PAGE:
Energy & Environment: Markey Wants Answers on Rare Earths
• Rep. Edward Markey, D-Mass., "is pressing the Obama administration for information about alleged Chinese restrictions on the export of rare earth minerals used in defense and energy technologies, warning of threats to U.S. interests," The Hill reports.
• "Three months after BP capped its runaway well in the Gulf of Mexico, the state of Louisiana is still building a chain of sand berms off its coast to block and capture oil even as federal officials and many scientists argue that the effort will prove pointless," the New York Times reports.
• An Idaho couple has "sued the state to stop the shipments by Imperial Oil and ConocoPhillips" to an oil sands site in Canada, "arguing that the" truck loads delivered there "would threaten the integrity of Idaho's historic portion of U.S. 12, as well as the safety of communities that depend on it as the main road in and out of the area," the Times also reports. "National environmental groups and climate change activists are supporting their efforts, seeing a broader opportunity to stall development of Canada's oil sands, which they denounce as a dirty source of energy. "
• "Combating climate change has long taken a back seat to coal production in West Virginia, but in the hard-fought House race in this state's 1st district, global warming hasn't even made it onto the bus," The Hill reports. "In interviews on Thursday, both the Democratic and Republican nominees for Congress voiced skepticism of the science behind global warming, and the Republican, David McKinley, flatly called concerns about climate change 'an attack on coal.'"
Rep. John Dingell, D-Mich.
Biography provided by participant
Dingell has represented Michigan's 15th district since 1955 and is the longest serving current Member of the House and second longest serving Member in our nation's history.
Over the last five decades, Dingell has written some of the best known laws protecting our health and our environment, as well as the rights of workers and consumers. One notable example is the 1990 Clean Air Act which is credited with cleaning up the air we breathe, while preserving American competitiveness. He fought for the passage of revolutionary legislation such as the Endangered Species Act. An avid conservationist and outdoorsman, and senior member on the Migratory Bird Conservation Commission, Congressman Dingell successfully passed legislation to create North America's first international wildlife refuge, protecting thousands of acres of natural habitat in Southeast Michigan and Canada. He is also a member of the Board of Trustees for the Nature Conservancy of Michigan.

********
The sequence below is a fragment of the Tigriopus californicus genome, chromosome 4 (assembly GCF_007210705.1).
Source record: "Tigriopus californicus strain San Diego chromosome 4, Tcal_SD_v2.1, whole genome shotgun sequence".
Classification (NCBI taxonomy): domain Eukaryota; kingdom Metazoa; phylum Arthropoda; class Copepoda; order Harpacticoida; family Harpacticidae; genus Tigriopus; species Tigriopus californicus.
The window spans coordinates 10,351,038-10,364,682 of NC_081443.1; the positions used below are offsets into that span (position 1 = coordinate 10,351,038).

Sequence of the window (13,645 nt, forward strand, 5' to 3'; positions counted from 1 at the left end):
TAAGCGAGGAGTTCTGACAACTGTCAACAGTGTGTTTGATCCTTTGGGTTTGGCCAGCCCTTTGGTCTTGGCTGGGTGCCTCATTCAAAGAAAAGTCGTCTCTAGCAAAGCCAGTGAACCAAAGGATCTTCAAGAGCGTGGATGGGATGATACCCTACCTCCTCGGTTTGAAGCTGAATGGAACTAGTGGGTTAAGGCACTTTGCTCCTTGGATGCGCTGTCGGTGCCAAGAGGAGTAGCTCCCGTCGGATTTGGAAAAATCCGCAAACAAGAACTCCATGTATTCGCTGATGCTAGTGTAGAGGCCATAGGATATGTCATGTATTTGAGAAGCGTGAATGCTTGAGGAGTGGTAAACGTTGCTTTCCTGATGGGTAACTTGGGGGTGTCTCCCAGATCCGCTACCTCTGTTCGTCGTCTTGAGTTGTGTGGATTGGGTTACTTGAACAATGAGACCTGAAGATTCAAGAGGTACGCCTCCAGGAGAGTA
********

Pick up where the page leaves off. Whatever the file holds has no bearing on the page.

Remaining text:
In the past, Dingell led successful efforts to stop the Bush Administration from allowing higher arsenic levels in drinking water and from cutting funds to investigate and prosecute environmental crimes. A defender of the "polluter pays" principle - which protects taxpayers from picking up the tab on environmental damage - he is fighting efforts by the Defense Department to exempt itself from some of our cornerstone environmental laws.
Dingell served in the U.S. Army and rose to the rank of Second Lieutenant. After the war, he attended got a bachelor's degree at Georgetown University and a law degree at Georgetown Law School. He then worked as a forest ranger, a prosecuting attorney for Wayne County, and ran his own private law office. When his father passed away while still a Member of the US House of Representatives in 1955, the younger Dingell stepped up to fill the void, beginning his career on Capitol Hill at the age of 29.